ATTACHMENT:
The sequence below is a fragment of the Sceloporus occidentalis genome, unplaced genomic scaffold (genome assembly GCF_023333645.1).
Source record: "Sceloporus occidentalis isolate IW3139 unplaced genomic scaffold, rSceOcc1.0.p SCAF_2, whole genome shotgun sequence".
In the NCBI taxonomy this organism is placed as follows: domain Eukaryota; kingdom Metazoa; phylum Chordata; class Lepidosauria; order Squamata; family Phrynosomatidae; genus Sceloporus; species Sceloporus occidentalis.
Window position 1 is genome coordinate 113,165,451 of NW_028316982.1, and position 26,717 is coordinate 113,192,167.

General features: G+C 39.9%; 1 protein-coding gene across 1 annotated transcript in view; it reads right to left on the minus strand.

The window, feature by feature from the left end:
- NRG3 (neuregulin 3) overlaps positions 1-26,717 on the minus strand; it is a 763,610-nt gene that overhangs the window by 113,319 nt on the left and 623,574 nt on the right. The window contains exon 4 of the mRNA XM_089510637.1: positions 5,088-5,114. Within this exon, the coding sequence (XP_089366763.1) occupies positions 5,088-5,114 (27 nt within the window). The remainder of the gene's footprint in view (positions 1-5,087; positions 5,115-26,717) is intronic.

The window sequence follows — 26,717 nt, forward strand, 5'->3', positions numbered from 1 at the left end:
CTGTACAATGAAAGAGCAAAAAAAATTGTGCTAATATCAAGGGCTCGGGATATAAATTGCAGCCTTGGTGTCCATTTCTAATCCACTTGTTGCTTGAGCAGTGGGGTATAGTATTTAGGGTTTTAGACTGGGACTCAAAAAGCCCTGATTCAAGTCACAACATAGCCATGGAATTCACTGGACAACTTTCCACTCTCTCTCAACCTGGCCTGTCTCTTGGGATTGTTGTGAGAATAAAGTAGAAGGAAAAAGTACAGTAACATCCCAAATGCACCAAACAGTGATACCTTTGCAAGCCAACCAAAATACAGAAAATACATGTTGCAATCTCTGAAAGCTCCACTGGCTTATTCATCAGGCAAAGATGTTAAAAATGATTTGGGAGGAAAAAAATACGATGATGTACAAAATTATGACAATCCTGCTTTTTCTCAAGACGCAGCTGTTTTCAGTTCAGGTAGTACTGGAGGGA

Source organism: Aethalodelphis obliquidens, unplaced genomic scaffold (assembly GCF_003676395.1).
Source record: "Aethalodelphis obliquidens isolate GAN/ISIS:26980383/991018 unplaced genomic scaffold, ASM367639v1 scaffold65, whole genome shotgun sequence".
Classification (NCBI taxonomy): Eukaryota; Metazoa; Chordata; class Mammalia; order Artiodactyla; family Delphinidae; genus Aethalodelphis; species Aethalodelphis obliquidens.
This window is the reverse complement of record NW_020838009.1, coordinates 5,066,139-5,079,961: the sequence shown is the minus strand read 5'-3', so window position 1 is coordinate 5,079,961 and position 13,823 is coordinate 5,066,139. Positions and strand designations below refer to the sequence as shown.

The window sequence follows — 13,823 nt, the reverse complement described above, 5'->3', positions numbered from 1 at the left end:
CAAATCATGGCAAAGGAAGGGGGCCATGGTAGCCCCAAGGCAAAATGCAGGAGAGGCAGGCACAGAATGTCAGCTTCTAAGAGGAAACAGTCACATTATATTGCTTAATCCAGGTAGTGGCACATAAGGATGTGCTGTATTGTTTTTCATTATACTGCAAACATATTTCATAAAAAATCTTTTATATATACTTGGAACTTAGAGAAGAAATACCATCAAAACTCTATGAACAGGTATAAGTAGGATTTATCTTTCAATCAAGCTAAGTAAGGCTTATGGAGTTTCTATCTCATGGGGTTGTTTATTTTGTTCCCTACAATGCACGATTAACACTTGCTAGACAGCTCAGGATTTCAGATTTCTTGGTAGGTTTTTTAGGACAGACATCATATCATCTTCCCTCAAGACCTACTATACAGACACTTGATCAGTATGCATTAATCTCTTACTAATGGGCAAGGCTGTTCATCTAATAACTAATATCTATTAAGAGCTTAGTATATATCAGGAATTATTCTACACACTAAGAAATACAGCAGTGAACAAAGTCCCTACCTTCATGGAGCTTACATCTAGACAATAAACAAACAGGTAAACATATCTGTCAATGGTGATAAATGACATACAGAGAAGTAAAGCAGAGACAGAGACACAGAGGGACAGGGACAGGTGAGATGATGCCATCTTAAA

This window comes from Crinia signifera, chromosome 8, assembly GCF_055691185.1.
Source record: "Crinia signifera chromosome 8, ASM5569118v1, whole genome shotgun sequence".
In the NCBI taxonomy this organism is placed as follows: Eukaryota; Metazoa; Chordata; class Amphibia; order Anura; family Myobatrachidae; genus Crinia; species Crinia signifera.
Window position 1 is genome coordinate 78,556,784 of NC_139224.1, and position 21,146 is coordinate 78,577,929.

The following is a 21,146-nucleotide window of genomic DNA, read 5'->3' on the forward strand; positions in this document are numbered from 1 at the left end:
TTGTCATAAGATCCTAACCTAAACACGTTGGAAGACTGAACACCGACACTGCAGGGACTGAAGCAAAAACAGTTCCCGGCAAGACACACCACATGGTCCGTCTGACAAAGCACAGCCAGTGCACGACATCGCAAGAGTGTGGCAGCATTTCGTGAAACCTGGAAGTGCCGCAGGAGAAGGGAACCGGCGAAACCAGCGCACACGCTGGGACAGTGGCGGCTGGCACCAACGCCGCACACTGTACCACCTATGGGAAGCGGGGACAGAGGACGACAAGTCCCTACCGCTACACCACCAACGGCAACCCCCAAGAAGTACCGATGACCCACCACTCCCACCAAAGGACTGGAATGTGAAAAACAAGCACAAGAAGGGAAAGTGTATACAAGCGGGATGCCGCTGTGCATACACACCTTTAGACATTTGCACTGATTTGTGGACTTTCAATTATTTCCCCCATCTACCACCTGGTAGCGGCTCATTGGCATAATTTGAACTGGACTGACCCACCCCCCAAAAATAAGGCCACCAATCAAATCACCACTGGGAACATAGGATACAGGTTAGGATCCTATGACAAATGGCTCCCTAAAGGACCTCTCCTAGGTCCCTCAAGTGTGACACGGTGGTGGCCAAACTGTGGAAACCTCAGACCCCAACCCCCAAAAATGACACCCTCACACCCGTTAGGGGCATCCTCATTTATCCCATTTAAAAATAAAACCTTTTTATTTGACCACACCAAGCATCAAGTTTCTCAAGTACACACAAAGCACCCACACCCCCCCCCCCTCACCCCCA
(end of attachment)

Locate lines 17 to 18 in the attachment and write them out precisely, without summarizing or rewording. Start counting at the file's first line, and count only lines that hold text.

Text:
Source record: "Crinia signifera chromosome 8, ASM5569118v1, whole genome shotgun sequence".
In the NCBI taxonomy this organism is placed as follows: Eukaryota; Metazoa; Chordata; class Amphibia; order Anura; family Myobatrachidae; genus Crinia; species Crinia signifera.